Hire Product Souring Agent
A product sourcing agent will find manufacturers to build products for you, including researching appropriate manufacturers, prices, costs, negotiations, and finding the best price for the products you want to sell.
It is worth noting that it may take up to 1 to 2 months from the initial communication to the final order with a product sourcing company.
6 Strategic Product Sourcing Steps
Sourcing new products can seem overwhelming – it’s not as simple as just finding a great product and putting it in your store. But there are product sourcing methods retailers can take to make the process run smoothly. In this post, we simplify the 7 step strategic sourcing process into 6 easy understanding steps.
1. Research Your Product
First, retailers need to understand the product. Market research is critical to success; sourcing products without the necessary research is asking for failure.
2. Contact Any Potential Supplier
Before contacting a supplier, know exactly what you, as a buyer, need. Yes, part of this is doing research on the product, as described above. But the other part is knowing what you want from the initial contact with the supplier. Are you looking for information? Samples? A specific product? Knowing this and understanding your needs ahead of time will help the process run smoothly.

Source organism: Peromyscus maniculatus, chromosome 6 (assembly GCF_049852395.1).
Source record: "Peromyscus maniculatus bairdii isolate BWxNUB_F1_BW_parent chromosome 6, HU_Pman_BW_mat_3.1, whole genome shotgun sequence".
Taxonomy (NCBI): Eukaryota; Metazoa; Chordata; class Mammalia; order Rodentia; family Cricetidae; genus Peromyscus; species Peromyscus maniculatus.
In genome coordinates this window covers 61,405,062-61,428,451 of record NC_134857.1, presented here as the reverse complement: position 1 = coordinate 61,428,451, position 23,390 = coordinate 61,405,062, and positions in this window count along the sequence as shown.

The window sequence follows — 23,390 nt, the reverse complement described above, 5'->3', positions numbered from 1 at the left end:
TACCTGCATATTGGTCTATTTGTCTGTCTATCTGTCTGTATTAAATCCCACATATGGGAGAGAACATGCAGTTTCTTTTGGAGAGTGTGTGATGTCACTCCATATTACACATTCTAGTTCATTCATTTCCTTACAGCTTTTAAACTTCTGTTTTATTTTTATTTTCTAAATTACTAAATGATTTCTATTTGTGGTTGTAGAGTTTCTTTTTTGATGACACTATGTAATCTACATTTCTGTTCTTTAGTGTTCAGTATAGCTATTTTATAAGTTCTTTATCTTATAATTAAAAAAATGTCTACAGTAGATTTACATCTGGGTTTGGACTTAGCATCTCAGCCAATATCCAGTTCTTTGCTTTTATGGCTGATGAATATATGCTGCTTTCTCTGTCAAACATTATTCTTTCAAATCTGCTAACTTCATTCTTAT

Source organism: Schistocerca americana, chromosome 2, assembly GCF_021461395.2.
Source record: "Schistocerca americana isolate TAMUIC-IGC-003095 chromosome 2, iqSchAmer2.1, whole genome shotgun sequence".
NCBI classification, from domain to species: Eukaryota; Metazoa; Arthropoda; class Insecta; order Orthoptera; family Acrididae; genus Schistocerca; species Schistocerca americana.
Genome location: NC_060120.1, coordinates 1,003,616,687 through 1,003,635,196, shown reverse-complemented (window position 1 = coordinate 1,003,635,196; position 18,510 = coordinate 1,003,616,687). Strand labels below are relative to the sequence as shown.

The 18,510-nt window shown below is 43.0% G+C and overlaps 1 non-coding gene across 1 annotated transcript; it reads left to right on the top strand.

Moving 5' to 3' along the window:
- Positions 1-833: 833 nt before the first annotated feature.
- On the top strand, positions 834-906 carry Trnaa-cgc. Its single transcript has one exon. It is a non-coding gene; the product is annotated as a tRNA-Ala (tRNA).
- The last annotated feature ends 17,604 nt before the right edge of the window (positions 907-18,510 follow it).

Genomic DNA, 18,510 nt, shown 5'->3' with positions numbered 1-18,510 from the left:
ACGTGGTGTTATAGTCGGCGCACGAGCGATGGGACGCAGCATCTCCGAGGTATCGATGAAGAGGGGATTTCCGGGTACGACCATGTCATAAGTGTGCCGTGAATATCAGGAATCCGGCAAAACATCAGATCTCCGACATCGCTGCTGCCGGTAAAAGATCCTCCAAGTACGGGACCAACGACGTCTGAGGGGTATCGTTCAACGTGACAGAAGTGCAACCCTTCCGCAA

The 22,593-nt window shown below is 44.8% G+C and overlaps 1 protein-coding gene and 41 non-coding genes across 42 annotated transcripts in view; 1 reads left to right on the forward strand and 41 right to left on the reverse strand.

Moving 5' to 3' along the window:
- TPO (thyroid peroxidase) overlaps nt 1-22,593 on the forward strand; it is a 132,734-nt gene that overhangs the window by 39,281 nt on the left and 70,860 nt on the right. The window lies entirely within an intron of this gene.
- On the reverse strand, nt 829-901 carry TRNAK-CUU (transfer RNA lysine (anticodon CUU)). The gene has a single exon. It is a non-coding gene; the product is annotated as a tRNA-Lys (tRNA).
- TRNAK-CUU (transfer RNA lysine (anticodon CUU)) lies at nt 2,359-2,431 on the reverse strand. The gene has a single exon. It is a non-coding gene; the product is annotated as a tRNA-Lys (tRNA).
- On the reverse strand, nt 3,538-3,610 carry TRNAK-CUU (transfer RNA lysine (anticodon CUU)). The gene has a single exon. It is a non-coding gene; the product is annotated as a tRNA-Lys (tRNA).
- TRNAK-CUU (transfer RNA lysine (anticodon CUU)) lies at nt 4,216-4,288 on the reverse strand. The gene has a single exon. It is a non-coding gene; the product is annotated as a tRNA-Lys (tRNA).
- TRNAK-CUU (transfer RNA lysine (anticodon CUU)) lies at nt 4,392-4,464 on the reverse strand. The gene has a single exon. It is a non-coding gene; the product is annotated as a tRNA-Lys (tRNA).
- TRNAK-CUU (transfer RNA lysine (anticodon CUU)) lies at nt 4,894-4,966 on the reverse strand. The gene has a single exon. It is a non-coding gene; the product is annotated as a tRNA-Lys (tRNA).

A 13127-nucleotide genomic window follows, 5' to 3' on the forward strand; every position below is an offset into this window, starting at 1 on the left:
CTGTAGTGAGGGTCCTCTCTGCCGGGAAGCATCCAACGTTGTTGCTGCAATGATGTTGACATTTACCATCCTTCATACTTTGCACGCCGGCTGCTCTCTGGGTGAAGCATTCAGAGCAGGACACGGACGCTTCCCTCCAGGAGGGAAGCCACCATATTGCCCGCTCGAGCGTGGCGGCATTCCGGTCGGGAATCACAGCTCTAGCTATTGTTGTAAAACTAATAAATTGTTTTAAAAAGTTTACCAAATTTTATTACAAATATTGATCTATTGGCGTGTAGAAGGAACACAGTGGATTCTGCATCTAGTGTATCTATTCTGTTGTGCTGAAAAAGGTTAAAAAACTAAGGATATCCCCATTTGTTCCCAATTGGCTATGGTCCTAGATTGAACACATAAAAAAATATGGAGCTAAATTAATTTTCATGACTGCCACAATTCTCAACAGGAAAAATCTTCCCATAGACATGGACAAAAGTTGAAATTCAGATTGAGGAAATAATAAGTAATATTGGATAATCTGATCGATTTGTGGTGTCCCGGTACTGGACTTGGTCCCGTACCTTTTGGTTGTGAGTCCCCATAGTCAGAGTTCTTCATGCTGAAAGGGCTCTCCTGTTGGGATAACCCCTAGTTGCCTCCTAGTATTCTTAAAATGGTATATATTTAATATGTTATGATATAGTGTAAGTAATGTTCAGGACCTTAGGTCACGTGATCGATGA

This step is also where buyers use their contact information from trade shows to reach out to suppliers they’ve met or had contact with.
3. Request a Sample
Would you test drive a car without buying it? No. As a retail buyer, you wouldn’t put a product in your store without a sample. Part of the request when contacting a supplier should be for a sample so you can get feedback from team members, see the product up close and personal, and see how the supplier handles the first transaction portfolio before you decide whether to include it in your offering. Requesting samples is an important part of your sourcing strategy and a great way to test the quality of your products.
4. Select Suppliers for Trial Orders